The worldwide spread of coronavirus — and the disease it causes, COVID-19 — has started to impact NJCAA championship events as well as schools throughout the Kansas Jayhawk Conference.

The NJCAA released a statement on Wednesday with regards to its national basketball tournaments. 

“Upon further discussion with NJCAA Leadership, fellow collegiate athletic associations, and national tournament hosts, the NJCAA has made the decision to follow all state laws, restrictions and guidelines in regards to upcoming national championship events,” the statement read. “Aside from the tournaments, the NJCAA has made the decision to cancel all banquet, community service and all non-essential engagement events, including media access to student-athletes and teams that occur at each of the championships.”

Labette, which is set to compete in the NJCAA Division II Women’s Basketball Championship in Port Huron, Michigan, next week, will see some of the most drastic measured implemented thus far.

Michigan Gov. Gretchen Whitmer advised against gatherings of more than 100 people.

“In order to comply with Michigan protocol, the NJCAA has made the decision to limit the NJCAA DII Women’s Basketball Championship to student-athletes, coaches, team personnel and necessary college administrators,” the NJCAA said. 

Labette Cardinals head coach Mitch Rolls said he expected a mandate of some sort after the NCAA announced earlier in the day that it would conduct its Division I men’s and women’s basketball tournaments without fans.

“I’m pretty shocked they went to those lengths,” Rolls said. “But after seeing what the NCAA did, I expected something like this to happen. It doesn’t change a whole lot for us crowd wise. We weren’t going to have a big crowd anyways.” 

Rolls added that missing out on championship events such as the banquet was a damper to the overall experience.

“I was looking forward to the banquet,” Rolls said. “The girls traveled to Tulsa to buy new clothes. So I’m pretty upset about that.”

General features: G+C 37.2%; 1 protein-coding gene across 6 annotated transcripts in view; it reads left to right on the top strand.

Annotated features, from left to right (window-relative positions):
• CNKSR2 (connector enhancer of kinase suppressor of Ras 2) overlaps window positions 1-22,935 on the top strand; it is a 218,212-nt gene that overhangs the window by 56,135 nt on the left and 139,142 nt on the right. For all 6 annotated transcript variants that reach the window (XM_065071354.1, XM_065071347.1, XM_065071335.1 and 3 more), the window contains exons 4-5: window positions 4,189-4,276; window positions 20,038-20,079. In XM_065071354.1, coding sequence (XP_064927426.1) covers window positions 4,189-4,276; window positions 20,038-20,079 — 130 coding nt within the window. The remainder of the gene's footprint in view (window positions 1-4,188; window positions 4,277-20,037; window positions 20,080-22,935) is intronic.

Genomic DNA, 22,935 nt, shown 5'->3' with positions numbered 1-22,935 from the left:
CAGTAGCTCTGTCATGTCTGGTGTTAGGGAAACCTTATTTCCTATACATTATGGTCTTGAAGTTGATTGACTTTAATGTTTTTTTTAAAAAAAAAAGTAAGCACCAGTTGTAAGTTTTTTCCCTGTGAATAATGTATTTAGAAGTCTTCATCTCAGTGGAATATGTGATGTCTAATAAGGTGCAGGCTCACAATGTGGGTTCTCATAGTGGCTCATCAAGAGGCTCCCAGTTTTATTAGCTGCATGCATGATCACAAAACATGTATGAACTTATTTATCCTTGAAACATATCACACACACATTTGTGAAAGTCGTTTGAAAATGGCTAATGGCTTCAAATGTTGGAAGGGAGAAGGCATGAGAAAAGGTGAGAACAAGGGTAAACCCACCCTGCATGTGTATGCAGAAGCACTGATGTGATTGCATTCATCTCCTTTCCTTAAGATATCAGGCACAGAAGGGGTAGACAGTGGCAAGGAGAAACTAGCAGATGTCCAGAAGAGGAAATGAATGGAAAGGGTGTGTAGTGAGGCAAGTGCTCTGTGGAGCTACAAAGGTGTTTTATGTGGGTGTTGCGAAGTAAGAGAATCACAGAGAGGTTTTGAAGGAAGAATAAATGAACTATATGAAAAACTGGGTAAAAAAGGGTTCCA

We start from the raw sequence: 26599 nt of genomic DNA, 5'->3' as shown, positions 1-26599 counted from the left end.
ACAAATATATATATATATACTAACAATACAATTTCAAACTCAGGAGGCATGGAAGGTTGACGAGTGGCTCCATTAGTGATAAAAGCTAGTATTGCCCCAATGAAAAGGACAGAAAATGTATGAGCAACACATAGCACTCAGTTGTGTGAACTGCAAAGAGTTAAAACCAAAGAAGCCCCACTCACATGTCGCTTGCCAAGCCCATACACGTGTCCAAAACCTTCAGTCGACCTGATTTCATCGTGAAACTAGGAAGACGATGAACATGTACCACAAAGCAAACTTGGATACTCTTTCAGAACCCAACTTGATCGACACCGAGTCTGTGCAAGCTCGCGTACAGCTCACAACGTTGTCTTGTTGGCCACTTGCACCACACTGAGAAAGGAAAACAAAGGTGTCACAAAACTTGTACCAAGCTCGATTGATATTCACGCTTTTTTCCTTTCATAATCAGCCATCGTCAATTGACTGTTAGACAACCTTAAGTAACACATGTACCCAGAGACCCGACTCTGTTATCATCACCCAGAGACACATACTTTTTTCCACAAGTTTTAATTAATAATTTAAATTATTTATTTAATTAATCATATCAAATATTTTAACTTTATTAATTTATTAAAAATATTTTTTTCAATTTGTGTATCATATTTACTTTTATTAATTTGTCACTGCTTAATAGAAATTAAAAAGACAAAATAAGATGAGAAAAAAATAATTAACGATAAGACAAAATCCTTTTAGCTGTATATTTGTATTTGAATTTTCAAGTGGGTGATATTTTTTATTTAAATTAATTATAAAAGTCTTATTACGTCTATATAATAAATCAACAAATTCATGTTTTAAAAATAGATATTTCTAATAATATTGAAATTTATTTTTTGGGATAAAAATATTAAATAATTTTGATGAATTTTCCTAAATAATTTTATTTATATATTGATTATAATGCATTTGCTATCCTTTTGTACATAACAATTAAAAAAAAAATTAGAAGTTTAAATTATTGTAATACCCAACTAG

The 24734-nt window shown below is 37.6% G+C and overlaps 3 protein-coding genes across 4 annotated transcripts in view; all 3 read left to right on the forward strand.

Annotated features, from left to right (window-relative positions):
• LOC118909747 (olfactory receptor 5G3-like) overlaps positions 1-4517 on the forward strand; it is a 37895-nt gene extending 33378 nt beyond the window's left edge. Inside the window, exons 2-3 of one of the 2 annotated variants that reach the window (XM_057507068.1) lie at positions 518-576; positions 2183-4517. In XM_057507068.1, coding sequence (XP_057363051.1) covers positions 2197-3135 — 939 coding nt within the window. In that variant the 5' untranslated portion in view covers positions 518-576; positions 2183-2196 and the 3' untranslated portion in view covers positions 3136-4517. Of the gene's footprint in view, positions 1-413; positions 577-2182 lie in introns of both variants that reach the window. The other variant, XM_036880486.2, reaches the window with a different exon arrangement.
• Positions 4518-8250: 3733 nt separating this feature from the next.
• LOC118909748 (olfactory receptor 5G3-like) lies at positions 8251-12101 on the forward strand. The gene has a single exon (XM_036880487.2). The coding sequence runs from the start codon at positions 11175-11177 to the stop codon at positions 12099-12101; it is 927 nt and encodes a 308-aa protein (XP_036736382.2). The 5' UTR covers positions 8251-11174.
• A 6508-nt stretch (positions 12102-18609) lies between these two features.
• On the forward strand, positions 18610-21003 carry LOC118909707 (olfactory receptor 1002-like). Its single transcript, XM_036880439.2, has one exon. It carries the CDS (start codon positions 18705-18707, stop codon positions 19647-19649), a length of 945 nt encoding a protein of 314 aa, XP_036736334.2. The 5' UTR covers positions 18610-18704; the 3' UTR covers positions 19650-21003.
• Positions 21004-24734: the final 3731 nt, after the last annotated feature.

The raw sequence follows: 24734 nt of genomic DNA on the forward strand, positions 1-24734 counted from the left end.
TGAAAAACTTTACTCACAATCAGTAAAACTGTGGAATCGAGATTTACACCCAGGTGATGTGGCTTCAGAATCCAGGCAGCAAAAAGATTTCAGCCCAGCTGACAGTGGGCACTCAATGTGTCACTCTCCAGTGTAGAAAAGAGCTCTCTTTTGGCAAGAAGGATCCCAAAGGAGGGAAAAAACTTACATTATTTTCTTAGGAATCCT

Labette is currently scheduled to travel to Michigan on Monday, while its first round matchup with Union County (N.J) is scheduled for Tuesday.

“I’m still processing and trying to figure out who can and who cannot go within the guidelines,” Labette Athletic Director Aaron Keal said. “I’ll be on the phone first thing in the morning to get justification on who that is. My main concern right now is making sure the team has safe travels there and back. I’m worried if the team has to stay there for a prolonged period of time if things go bad.” 

Rolls said his team will restrict themselves to the hotel for most of the trip and that food is his biggest concern.

“We’re going to quarantine ourselves to the bus and hotel rooms as much as possible,” Rolls said. “The big worry for me is ordering food and how we’ll feed them safely. I’m thinking about who we’ll contact for food and making sure it’s sanitary.” 

Other schools in the KJCCC are reacting to the potential spread of the coronavirus.

Neosho County announced on Wednesday that all school-sponsored out-of-state travel was restricted for the rest of March — that includes teams traveling out of state for scheduled games.

KJCCC Commissioner Carl Heinrich said the conference is monitoring each school’s decision and course of action.

“I’m going to support any decision that an institution makes,” Heinrich said. “If that means that there’s two or three schools that aren’t going to complete their season, then we’ll have to take a step back and determine how to play our postseason if it’s allowable.